They only had him for a little more than two years, but the Harrison High School softball team embraced Carmine Ronga like he had been there for 30.
“He always made us feel good,” said catcher Kiera Lucas. “When he first came, I knew that he would turn things around. Just by the way he spoke, you knew that he would make a difference. Not just in sports, but in life. He was very motivational.”
“Once I got to know him,” pitcher Jenna Vieira said, “I knew that he was there for us and wanted the best for us.”
Harrison athletic director Kim Huaranga remembers when Ronga, long established as a successful softball coach at his alma mater Hoboken, came in for the interview for her vacant softball coaching position.
“I asked him right away, ‘Why do you want this job?’” Huaranga said. “He said, ‘Listen, I can go anywhere I want where the program is doing good and win. I want to come here and rebuild your program. I can lead you to success.’”
Carmine Ronga didn’t get the chance to lead the Blue Tide to any championships like he did at Hoboken. He did change the culture tremendously before having to step down last spring when he was diagnosed with leukemia.
Ronga wasn’t able to return to the coaching box. He died last week after a year-long battle with leukemia. He was 67 years old.
“I think we were all totally shocked,” Huaranga said. “I heard things were looking up for him after getting a bone marrow transplant. He had a great positive outlook. We invited him to our banquet and his wife wrote back that he was in ICU. We hoped he would beat it.”
Huaranga said that the team had changed entirely under Ronga.
“We became a softball family,” Huaranga said. “He did a lot for our girls and a lot of it came out of the pockets of him and his assistant coaches. The girls took it really hard.”
In April, the Harrison softball team had a special game in honor of Ronga and fighting leukemia.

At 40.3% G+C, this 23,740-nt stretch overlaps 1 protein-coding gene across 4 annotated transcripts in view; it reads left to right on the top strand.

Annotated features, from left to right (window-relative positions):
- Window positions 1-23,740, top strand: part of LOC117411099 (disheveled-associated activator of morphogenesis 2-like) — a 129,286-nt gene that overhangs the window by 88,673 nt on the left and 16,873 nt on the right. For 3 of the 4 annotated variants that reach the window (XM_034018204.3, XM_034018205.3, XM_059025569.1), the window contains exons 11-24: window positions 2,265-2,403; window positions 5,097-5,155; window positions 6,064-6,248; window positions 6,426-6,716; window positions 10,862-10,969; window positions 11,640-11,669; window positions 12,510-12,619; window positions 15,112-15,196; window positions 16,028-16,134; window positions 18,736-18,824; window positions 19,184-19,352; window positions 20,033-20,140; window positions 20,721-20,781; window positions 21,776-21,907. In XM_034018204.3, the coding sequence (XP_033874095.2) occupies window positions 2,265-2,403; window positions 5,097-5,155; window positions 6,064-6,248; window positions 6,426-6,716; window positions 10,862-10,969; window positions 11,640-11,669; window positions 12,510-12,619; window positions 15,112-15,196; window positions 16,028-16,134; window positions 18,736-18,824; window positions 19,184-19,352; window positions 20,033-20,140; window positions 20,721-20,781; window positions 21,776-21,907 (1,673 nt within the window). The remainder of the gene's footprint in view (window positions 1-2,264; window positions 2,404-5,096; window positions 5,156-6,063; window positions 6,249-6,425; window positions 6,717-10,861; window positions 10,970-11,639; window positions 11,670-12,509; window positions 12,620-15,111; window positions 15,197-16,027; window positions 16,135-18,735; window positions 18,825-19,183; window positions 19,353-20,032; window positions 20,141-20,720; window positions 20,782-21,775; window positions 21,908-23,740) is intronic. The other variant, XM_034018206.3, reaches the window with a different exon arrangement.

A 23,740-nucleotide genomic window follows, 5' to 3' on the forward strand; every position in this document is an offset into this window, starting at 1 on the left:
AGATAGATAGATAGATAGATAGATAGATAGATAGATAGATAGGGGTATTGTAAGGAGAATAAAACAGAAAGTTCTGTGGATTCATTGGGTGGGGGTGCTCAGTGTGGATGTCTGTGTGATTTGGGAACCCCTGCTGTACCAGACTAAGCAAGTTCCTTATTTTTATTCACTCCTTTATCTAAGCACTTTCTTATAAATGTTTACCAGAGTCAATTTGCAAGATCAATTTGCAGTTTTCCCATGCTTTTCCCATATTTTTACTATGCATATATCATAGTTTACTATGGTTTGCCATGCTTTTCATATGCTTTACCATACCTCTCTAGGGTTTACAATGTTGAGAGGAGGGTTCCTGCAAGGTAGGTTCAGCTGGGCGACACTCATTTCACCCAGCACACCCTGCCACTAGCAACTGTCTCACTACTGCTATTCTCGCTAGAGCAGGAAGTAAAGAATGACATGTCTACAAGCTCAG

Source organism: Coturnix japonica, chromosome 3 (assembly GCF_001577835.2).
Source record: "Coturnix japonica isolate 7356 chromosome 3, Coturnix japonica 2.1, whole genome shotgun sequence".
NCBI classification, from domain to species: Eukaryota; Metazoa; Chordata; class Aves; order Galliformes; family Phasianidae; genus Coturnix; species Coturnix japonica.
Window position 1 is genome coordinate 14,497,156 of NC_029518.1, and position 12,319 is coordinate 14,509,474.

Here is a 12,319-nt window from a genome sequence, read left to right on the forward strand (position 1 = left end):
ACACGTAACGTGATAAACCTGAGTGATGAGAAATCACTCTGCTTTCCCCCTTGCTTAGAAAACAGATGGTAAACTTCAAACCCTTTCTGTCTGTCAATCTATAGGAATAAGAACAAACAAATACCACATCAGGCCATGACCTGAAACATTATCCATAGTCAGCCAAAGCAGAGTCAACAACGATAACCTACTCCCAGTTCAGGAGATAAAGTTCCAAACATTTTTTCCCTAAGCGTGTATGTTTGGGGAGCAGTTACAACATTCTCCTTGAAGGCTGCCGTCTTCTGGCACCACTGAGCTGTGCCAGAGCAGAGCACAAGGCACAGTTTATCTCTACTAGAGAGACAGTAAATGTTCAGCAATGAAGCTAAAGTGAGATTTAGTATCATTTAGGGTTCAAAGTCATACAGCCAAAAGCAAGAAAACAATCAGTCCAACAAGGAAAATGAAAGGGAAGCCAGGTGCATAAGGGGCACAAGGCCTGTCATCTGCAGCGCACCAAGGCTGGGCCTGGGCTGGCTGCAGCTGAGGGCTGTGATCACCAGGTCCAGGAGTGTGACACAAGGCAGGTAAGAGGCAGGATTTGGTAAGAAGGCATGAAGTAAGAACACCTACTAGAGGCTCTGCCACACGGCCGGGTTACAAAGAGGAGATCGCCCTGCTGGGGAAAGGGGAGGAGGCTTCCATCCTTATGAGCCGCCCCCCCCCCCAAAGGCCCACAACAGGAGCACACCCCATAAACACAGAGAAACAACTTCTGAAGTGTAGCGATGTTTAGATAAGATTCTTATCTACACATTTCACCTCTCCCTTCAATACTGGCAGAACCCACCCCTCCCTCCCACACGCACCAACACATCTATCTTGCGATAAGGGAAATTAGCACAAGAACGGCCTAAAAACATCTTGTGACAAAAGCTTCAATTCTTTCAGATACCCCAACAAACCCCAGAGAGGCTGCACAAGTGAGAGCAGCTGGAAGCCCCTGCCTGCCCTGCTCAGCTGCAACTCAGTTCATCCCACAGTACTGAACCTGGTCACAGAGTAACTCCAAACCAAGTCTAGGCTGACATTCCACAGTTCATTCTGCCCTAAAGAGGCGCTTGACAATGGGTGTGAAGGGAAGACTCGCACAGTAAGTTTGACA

“We all wore orange shirts with his name on it,” Lucas said. “Just seeing him there meant a lot to us. He wanted to be there. It was a game just for him. We gave him a plaque.
Added Lucas, “We thought he was getting better, but he got worse fast. This hurt me the most. It’s really hard for me.”
Vieira was so upset that she visited Ronga’s grave Sunday.
“At first, I didn’t believe it was true,” Vieira said. “It was really upsetting to hear that he was gone. He always taught us to have fun and enjoy the game. All he wanted was the best for us.”
The team honored Ronga with the plaque that read:
Your dedications and direction has put fire in our souls
You have inspired us to do the best to reach our goals
Your lessons will be remembered after the game is won
For the lessons you have taught us have only just begun.
You’ve taught us about commitment, perseverance and hope
So as we go through life we will be prepared to cope
With all of our struggles, our failures and success
Because we had you, our Coach, the Very Best
— The Harrison High School Girls Softball Teams (2015-2017)
Huaranga said that Ronga made a positive impact in his short time in Harrison.
“They’re going to take that passion and drive he taught them and dedicate the upcoming season to him,” Huaranga said. “They’re going to be motivated for him. It’s a huge loss for Harrison softball. They all loved their coach. He changed the culture and had the program going in the right direction. I definitely feel he has built the foundation. He put in some nice work here.”
Vieira said that she will forever remember her coach.
“He will be with me every game next season,” Vieira said. “He will be in my heart.”
Ronga ended his softball coaching career with a record of 490 wins and 142 losses. It’s sad to think Ronga fell just 10 wins shy of the magical 500-win plateau. It’s also sad to think that Carmine’s gone. He will be sorely missed.